Thrift Score: Scouting Out Burlington's Secondhand Shops | What's Good | Seven Days | Vermont's Independent Voice

Local Guides » What's Good

Thrift Score: Scouting Out Burlington's Secondhand Shops

by and

comment
Barge Canal Market - MATTHEW THORSEN
  • Matthew Thorsen
  • Barge Canal Market

Vermonters recycle pretty much everything — bottles, altweekly newspapers, significant others, etc. Clothing, décor and furniture are no exception. There are plenty of thrift and consignment stores around town to flex your creative muscles and scoop up fabulous finds on the cheap. Here's our guide to tracking down treasures that'll save a pretty penny while reducing your environmental impact. They'll also keep you looking fresh — ethically.

Uptown Funk

Rackk & Ruin
  • Rackk & Ruin

In and around the Queen City, there are a few clutch places to score designer names for cheap. Shalom Shuk Marketplace of Peace at the Ohavi Zedek Synagogue is the place to start — it tends to have big-name items in good-to-great condition. Commes des Garçons cape for $5, anyone? Plus, sales are donated to local nonprofits.

If you're looking for a funkier twist on designer resale, check out locally owned Dirt Chic on Main Street. You'll find a range of styles without having to do too much digging.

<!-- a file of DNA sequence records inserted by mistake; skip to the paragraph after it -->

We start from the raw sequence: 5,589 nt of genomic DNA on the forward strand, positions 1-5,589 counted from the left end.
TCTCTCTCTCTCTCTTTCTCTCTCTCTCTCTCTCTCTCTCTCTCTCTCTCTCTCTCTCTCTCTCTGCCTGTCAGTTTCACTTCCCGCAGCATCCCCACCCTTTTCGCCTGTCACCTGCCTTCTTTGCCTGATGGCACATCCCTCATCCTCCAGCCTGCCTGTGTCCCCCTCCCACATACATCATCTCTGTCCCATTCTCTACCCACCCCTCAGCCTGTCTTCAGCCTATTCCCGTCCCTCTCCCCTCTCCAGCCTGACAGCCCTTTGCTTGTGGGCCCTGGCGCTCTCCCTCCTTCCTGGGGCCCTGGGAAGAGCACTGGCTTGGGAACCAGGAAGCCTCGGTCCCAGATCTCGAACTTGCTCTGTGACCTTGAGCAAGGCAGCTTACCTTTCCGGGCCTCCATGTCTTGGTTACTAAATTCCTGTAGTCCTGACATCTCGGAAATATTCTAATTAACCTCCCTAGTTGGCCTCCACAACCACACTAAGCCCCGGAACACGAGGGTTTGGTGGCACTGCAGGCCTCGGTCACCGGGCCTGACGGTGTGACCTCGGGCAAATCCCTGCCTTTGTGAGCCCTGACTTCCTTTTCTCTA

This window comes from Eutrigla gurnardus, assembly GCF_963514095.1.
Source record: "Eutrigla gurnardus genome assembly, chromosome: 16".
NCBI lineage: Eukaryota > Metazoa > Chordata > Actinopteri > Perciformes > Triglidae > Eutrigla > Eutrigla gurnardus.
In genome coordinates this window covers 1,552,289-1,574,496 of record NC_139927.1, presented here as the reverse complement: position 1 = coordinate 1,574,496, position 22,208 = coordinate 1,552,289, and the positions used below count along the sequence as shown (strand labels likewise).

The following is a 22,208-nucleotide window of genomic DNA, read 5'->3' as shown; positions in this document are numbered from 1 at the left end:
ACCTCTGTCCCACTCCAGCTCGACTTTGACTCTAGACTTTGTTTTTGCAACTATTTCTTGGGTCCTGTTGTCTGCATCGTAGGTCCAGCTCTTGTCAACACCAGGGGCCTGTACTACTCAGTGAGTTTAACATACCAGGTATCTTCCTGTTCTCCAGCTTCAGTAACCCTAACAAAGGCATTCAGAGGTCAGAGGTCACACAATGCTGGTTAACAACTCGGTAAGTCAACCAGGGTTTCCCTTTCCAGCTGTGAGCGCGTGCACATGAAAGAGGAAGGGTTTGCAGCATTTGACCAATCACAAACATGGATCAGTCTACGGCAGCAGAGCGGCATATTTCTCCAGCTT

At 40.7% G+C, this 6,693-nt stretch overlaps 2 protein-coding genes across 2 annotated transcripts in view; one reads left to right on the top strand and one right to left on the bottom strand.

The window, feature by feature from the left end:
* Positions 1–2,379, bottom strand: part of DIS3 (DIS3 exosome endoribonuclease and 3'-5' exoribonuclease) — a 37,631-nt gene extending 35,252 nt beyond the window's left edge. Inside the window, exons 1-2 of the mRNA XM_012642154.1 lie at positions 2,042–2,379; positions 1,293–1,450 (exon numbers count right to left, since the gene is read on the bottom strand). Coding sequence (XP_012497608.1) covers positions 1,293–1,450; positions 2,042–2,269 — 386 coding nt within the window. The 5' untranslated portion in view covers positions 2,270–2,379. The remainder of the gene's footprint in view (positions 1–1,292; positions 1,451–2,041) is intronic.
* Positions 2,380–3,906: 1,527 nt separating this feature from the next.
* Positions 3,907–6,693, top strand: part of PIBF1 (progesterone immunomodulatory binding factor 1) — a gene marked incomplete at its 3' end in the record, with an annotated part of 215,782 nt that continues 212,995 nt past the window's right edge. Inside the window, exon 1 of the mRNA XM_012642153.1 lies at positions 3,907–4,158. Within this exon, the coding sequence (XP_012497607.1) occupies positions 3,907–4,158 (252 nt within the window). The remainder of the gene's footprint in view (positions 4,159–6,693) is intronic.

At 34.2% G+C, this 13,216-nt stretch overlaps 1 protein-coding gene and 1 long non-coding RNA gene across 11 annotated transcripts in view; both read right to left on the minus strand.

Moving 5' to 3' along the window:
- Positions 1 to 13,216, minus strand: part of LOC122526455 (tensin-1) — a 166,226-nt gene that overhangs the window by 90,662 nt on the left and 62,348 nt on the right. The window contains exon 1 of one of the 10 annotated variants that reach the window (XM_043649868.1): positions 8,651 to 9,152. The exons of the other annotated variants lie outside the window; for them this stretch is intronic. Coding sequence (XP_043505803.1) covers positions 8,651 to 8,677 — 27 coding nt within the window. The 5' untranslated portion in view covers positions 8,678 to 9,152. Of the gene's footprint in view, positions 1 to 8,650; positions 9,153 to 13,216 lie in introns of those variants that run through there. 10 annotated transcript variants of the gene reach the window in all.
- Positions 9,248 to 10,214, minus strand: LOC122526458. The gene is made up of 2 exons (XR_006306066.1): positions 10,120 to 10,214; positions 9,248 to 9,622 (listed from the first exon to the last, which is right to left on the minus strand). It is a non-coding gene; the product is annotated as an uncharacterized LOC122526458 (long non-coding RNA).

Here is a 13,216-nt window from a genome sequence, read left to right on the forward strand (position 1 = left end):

Rackk & Ruin, in a small, second-story shop on Pine Street, carries a gorgeous selection of handmade jewelry plus a curated assortment of used natural-fiber clothing. Think silk and cotton blouses, deftly distressed denim, and too-cool-for-school leather jackets. The selection is small, but quality is high.

And if you're tragically hip, don't miss Project Object Vintage. Owner Sam duPont sells everything from silver Mexican jewelry to vintage Levis to tooled leather belts in her downtown studio and on Etsy. Pony-hair purse? Got it. Fringed leather jacket? Check. POV also occasionally organizes pop-up events around town.

Costume Party

Old Gold
  • Old Gold

It's Halloween. You're not crafty. What do you do? Give up the (sheet) ghost and head to Old Gold or Battery Street Jeans.

The former carries an array of costumes that will make your mouth water. Prices are a bit steeper at the Main Street boutique, but who can say no to cowboy boots that you'll wear well into your eighties?

Battery Street Jeans, on the other hand, is best for those with explosive style and pinched wallets. You're sure to find glory in the racks of faux furs, primo men's jackets and women's dresses from the 1960s on up. VHS dorks won't be disappointed by the selection here, either. (Note that BSJ recently moved from Pine Street to College Street, neither of which are Battery Street. We know. It's weird.) While you're there, don't miss Wild Cat Sister's Heartsick Boutique, the store-within-a-store offering adorable folk kitsch for way below market value.

If you insist on getting crafty, hit the Possibility Shop at the First Congregational Church for dirt-cheap garb that you'll have minimal guilt about chopping up or dyeing. Keep a lookout for the bag sales, too — whatever you can fit into a bag costs just a buck.